January is Muʻumuʻu Month. I don't have enough muʻumuʻu to wear a different one each day like some on social media, but I try to wear one whenever I leave the house. So when we went to see Hamilton and then Muʻu at the Museum after, I had to doll up in my nicest holomuʻu... A vintage Mamo Howell.
Seeing all the muʻumuʻu, holomuʻu, and holokū was amazing that night at Hānaiakamalama. I confess, I fangirled-out seeing muʻu fashionistas that I follow on Instagram in person. The mākeke was relatively small, but the vendors were excellent.
Then weaving and lei hulu at the Eva Parker Woods Cottage. It was wonderful to catch up with everyone and see their latest projects. I'm wearing a blue floral "vintage" double tag collaboration of Bete Muʻu x Reyn Spooner (mentioned here) from DeStash Hawaii. Love Spooner cloth as it breathes so well.
I had stopped accepting new pāpale orders due to health reasons (not life threatening anymore, just really inconvenient joint pain/residual side effects that affect weaving with consistent tension). I'm also out of lauhala and in the process of cleaning/prepping a new batch. It's an outside daytime sort of activity - as bugs, coqui frogs, geckos, etc. reside in the lau - so at night I've been using leftover mauʻu for smaller projects like bracelets and purses. Although been asked, I'm not ready to sell purses. Since 2003, I've made some 260+ pāpale but only about 7 or 8 purses. They seem structurally sound, but I'm not ready to sell them just yet.
Above is a new-to-me Hilo Hattie's holomuʻu (from Etsy Seller BohemianImports) and a little purse I had finished in December. The mauʻu was "short" so the purse ended up less than four inches tall. I also included copper RFID shielding fabric between the linings. This cute little purse turned out perfect for carrying my phone, glasses, and a small wallet.
The last Sunday in January, the Four Season Hualalai hosted a muʻu event at their Kaʻūpūlehu Cultural Center: muʻu swap, shop, lei making, refreshments, live music, "selfie station" and impromptu hula. Agnes Terao-Guiala's muʻumuʻu book met us at the entry. I was admiring the gorgeous lei hulu.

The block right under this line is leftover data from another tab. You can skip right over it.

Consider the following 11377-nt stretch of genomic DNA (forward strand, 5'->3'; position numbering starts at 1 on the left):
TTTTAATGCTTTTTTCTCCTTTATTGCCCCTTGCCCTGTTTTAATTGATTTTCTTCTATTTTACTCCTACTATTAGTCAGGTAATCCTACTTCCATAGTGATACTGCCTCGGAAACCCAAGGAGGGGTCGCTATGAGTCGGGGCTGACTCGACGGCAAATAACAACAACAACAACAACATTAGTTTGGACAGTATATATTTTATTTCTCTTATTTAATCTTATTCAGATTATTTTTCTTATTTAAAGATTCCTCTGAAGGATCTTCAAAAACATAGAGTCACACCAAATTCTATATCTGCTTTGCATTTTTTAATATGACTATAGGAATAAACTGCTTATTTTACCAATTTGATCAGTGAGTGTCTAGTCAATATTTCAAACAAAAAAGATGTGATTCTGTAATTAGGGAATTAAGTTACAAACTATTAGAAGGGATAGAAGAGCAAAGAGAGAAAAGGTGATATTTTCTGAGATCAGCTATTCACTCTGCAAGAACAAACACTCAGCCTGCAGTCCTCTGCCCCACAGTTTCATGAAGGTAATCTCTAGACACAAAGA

Aloha Victor had Kauluaʻe for sale too. Above: Aloha and Cara.
Above: Raynette, Cara, and I posing at the "selfie station." I'm in a "vintage" but really from probably the 1980-90s Princess Kaʻiulani Fashions from Kauaʻi Vintage via Instagram. It seems these days anything older than 10 years may be considered vintage. LOL.
Mahalo nui to Ka'ai'ōhelo McAfee-Torco, the Kaū'pūlehu Cultural Center Manager, for organizing/coordinating such an enjoyable Muʻumuʻu Month Celebration. I hope it becomes an annual thing!
Above: The bottom and top liner pieces. Then hand stitching the top liner piece, with handles attached, to the main lining. Last night, or early this morning really, I finished another purse. It's 5-3/8 inches tall. The fabric is from Spoonflower.com, where one can order a design printed on fabric of choice by the yard. I liked this lei ʻilima design on heavy twill. Turns out, it is lovely but not as forgiving as the bark cloth I used in the previous (small) purse.
Above: The "latest" purse in-progress, the lauhala outer part in background, next to the previous "short" purse with bark cloth. Top view of the purse with zipper closed.
Below: The finished purse... Kikokiko (naturally spotted) lauhala was gifted from multi-talented friend Ben Heloca; fabric from Spoonflower.com; vintage bamboo shaped lucite handles from eBay; Koa heart shaped button from Woods by Herb; copper RFID shielding fabric from LessEMF; fabric interfacing and zipper from local quilt stores.
Then, to close out Muʻumuʻu Month, Cara, Raynette, and I had luncheon today at Papa Kona Restaurant. I'm wearing a vintage paisely Bete Muʻu from eBay. Raynette may be a new convert to vintage muʻumuʻu!
Now back to cleaning my lau...